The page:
Sunday, January 9, 2011

Tiny twitches: Livingston County

In an effort to avoid the Winter Birding Blahs, I devised a little project for myself before the New Year started: each weekend I will devote my out of town trips to a different county, so even if I'm seeing the same old birds again and again, at least I'll be seeing them in different places. And, to try to conserve resources and assuage my guilty conscience (it will be many years before the horror of the Oil Spill begins to fade, either from the Gulf of Mexico or my mind), for the other day and a half of each weekend (I get Friday afternoons off), I will restrict my birding to what I can see in town.

Thus far I haven't really been following that rule because it was the first of the year and I wanted to get as many species for McLean county up front. By the end of the day yesterday, I felt that had gotten as many as I could without becoming tedious and repetitive. I am still missing some -- wild turkey, ring necked pheasant, horned lark, and several others -- but I don't want to drive myself crazy in the pursuit, so today I decided to do my first Tiny County Twitch.

The name of my project is inspired by the book I am reading, The Biggest Twitch, in which the authors, Alan Davies and Ruth Miller, recount the year they spent criss-crossing the globe in an attempt to surpass the record for most species seen in one year. Well, they are hard-core birders and there is no way I could try to imitate their reach in central Illinois in the middle of winter. Thus, tiny twitches: a few birds per county.

My destination was Humiston Woods, a very nice nature preserve outside the town of Pontiac in Livingston county. Most of the preserve consists of upland and bottomland deciduous forest, with Wolf Creek running through and connecting to the Vermilion River. There is also a tallgrass prairie and a small oak savanna.

To get there, you have to go by a mountain of trash. I do not jest. American Disposal Services has a large dump on the road leading to the preserve, the highest thing around for miles in any direction. This is Chicagoland's garbage. Sometimes it really stinks, but regardless, one is soon past it, and you won't even know it's there once you get to the woods.

Today was another cold, clear, sunny day. The tawny prairie grasses were covered with frost, and the air rang with the tappings and bangings of woodpeckers, all downies and red-bellies that I could see. The area around the savanna was especially beautiful.

I don't know if this happens to other people, or if I'm just weird, but most of the time I'm just strolling around, minding my own business, looking for birds, maybe lost in a pleasant daydream or wrestling with the eternal junkyard of unwanted thoughts...and then sometimes I'll really SEE things. Especially trees. It's like I'm looking at the tree and there's an added depth or presence or all of a sudden I'm seeing it in 3-D instead of living in Flatland. And it's perfectly ordinary when it happens, not mystical or woo-woo feeling in any way. I just, all of a sudden, truly see it. And thus it was in the savanna, although I had attention to spare to admire the northern harrier I saw, another "year bird."

I walked on, into the woods. Most of Wolf Creek was covered with ice, but in places the water was open and gurgling, such as around the Stepping Stones that take one across the creek in lieu of a bridge. Listening to the water, hearing the woodpeckers banging away, and also the yank-yank-yank of white-breasted nuthatches, I felt like it was the perfect day.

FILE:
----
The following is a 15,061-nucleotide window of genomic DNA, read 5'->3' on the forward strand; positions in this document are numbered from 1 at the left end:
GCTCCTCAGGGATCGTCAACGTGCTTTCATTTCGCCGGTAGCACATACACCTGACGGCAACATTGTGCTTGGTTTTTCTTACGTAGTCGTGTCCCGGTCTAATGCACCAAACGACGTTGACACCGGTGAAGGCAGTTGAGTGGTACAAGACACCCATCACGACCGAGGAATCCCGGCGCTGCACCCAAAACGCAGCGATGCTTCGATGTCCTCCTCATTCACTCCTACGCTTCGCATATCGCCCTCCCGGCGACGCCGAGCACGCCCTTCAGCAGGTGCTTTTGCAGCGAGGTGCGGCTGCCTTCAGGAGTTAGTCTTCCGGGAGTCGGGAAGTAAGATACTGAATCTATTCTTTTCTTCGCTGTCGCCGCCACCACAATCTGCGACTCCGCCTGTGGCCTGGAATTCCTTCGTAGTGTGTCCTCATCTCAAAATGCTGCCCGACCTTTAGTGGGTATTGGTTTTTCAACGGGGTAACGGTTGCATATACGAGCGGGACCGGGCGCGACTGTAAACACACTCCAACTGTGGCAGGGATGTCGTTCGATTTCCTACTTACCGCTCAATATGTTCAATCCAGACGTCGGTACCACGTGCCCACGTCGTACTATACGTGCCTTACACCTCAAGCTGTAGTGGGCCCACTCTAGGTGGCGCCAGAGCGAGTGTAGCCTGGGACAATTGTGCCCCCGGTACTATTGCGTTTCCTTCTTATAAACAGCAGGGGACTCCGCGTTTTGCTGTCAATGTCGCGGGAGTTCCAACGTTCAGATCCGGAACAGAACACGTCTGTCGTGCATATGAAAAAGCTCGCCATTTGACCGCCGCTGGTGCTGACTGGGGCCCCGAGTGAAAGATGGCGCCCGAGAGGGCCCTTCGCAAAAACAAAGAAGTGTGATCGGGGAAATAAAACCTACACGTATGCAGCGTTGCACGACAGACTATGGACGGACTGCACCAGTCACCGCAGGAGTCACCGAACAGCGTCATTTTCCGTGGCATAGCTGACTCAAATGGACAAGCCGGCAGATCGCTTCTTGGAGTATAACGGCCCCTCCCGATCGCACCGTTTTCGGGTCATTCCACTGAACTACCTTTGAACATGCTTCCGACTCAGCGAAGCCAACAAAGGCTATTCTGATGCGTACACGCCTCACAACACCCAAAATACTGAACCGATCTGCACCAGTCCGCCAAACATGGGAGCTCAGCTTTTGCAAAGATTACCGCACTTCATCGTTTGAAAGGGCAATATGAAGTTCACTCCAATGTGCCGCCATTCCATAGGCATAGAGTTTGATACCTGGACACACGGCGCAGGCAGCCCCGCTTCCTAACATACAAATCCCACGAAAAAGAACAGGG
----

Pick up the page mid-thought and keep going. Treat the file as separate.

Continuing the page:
Then I walked on. It was cold. I stuffed my hands in my pockets for extra warmth. The woodpeckers and nuthatches were joined by chickadees, and there were a lot of these species in residence, but variety was sorely lacking. A saw dozens of those...and nothing else.

One nice thing about Humiston Woods, in contrast to most nature preserves and parks in McLean county, is that you can't hear passing traffic. So if you're alone in the woods, you can really hear the woods. And nature can be pretty noisy. Several deer roamed across the path, their breath trailing white in the cold. Countless amorous squirrels made quite a ruckus. There were the birds, rapping and tapping and yank-yanking and chickadee-dee'ing. A red-tailed hawk cried overhead. A blue jay flew down to the ice and made angry noises, as if it was upset not to find flowing water. The ice itself cracked and crackled. Though solitary, I certainly did not feel alone!

The highlight of the walk was seeing a barred owl--another year bird! I saw it flying silently away from me, then perch in a distant tree. I put my binoculars up to look at it -- while it was looking back at me!

By the time of the owl sighting, I was cold, and it was still a long walk back to the car. The only additional species I saw were two Canada geese lying on the ice of the Vermilion River. As I watched them, I had a horrible thought: what if the ice formed around them while they rested, and they're stuck? I walked forward until each raised itself to its feet -- OK, not stuck! And thank goodness, how would I ever get them out if they were?

Today's Tiny County twitch tally -- not good! Only 13 species. But two were "year birds" and I had a nice walk, so it turned out pretty good, I think.

1 comment:

  1. It sounds like such a lovely walk, except for the being cold part. Isn't it nice when one can feel one's fingers and toes? So envious of the northern harrier and barred owl! And, yes, sometimes when I'm barely paying any attention to my surroundings, something odd or beautiful will "leap up", yelling "notice me!" Smells do it, too. Wish I could have joined you in your walk! Sunwiggy

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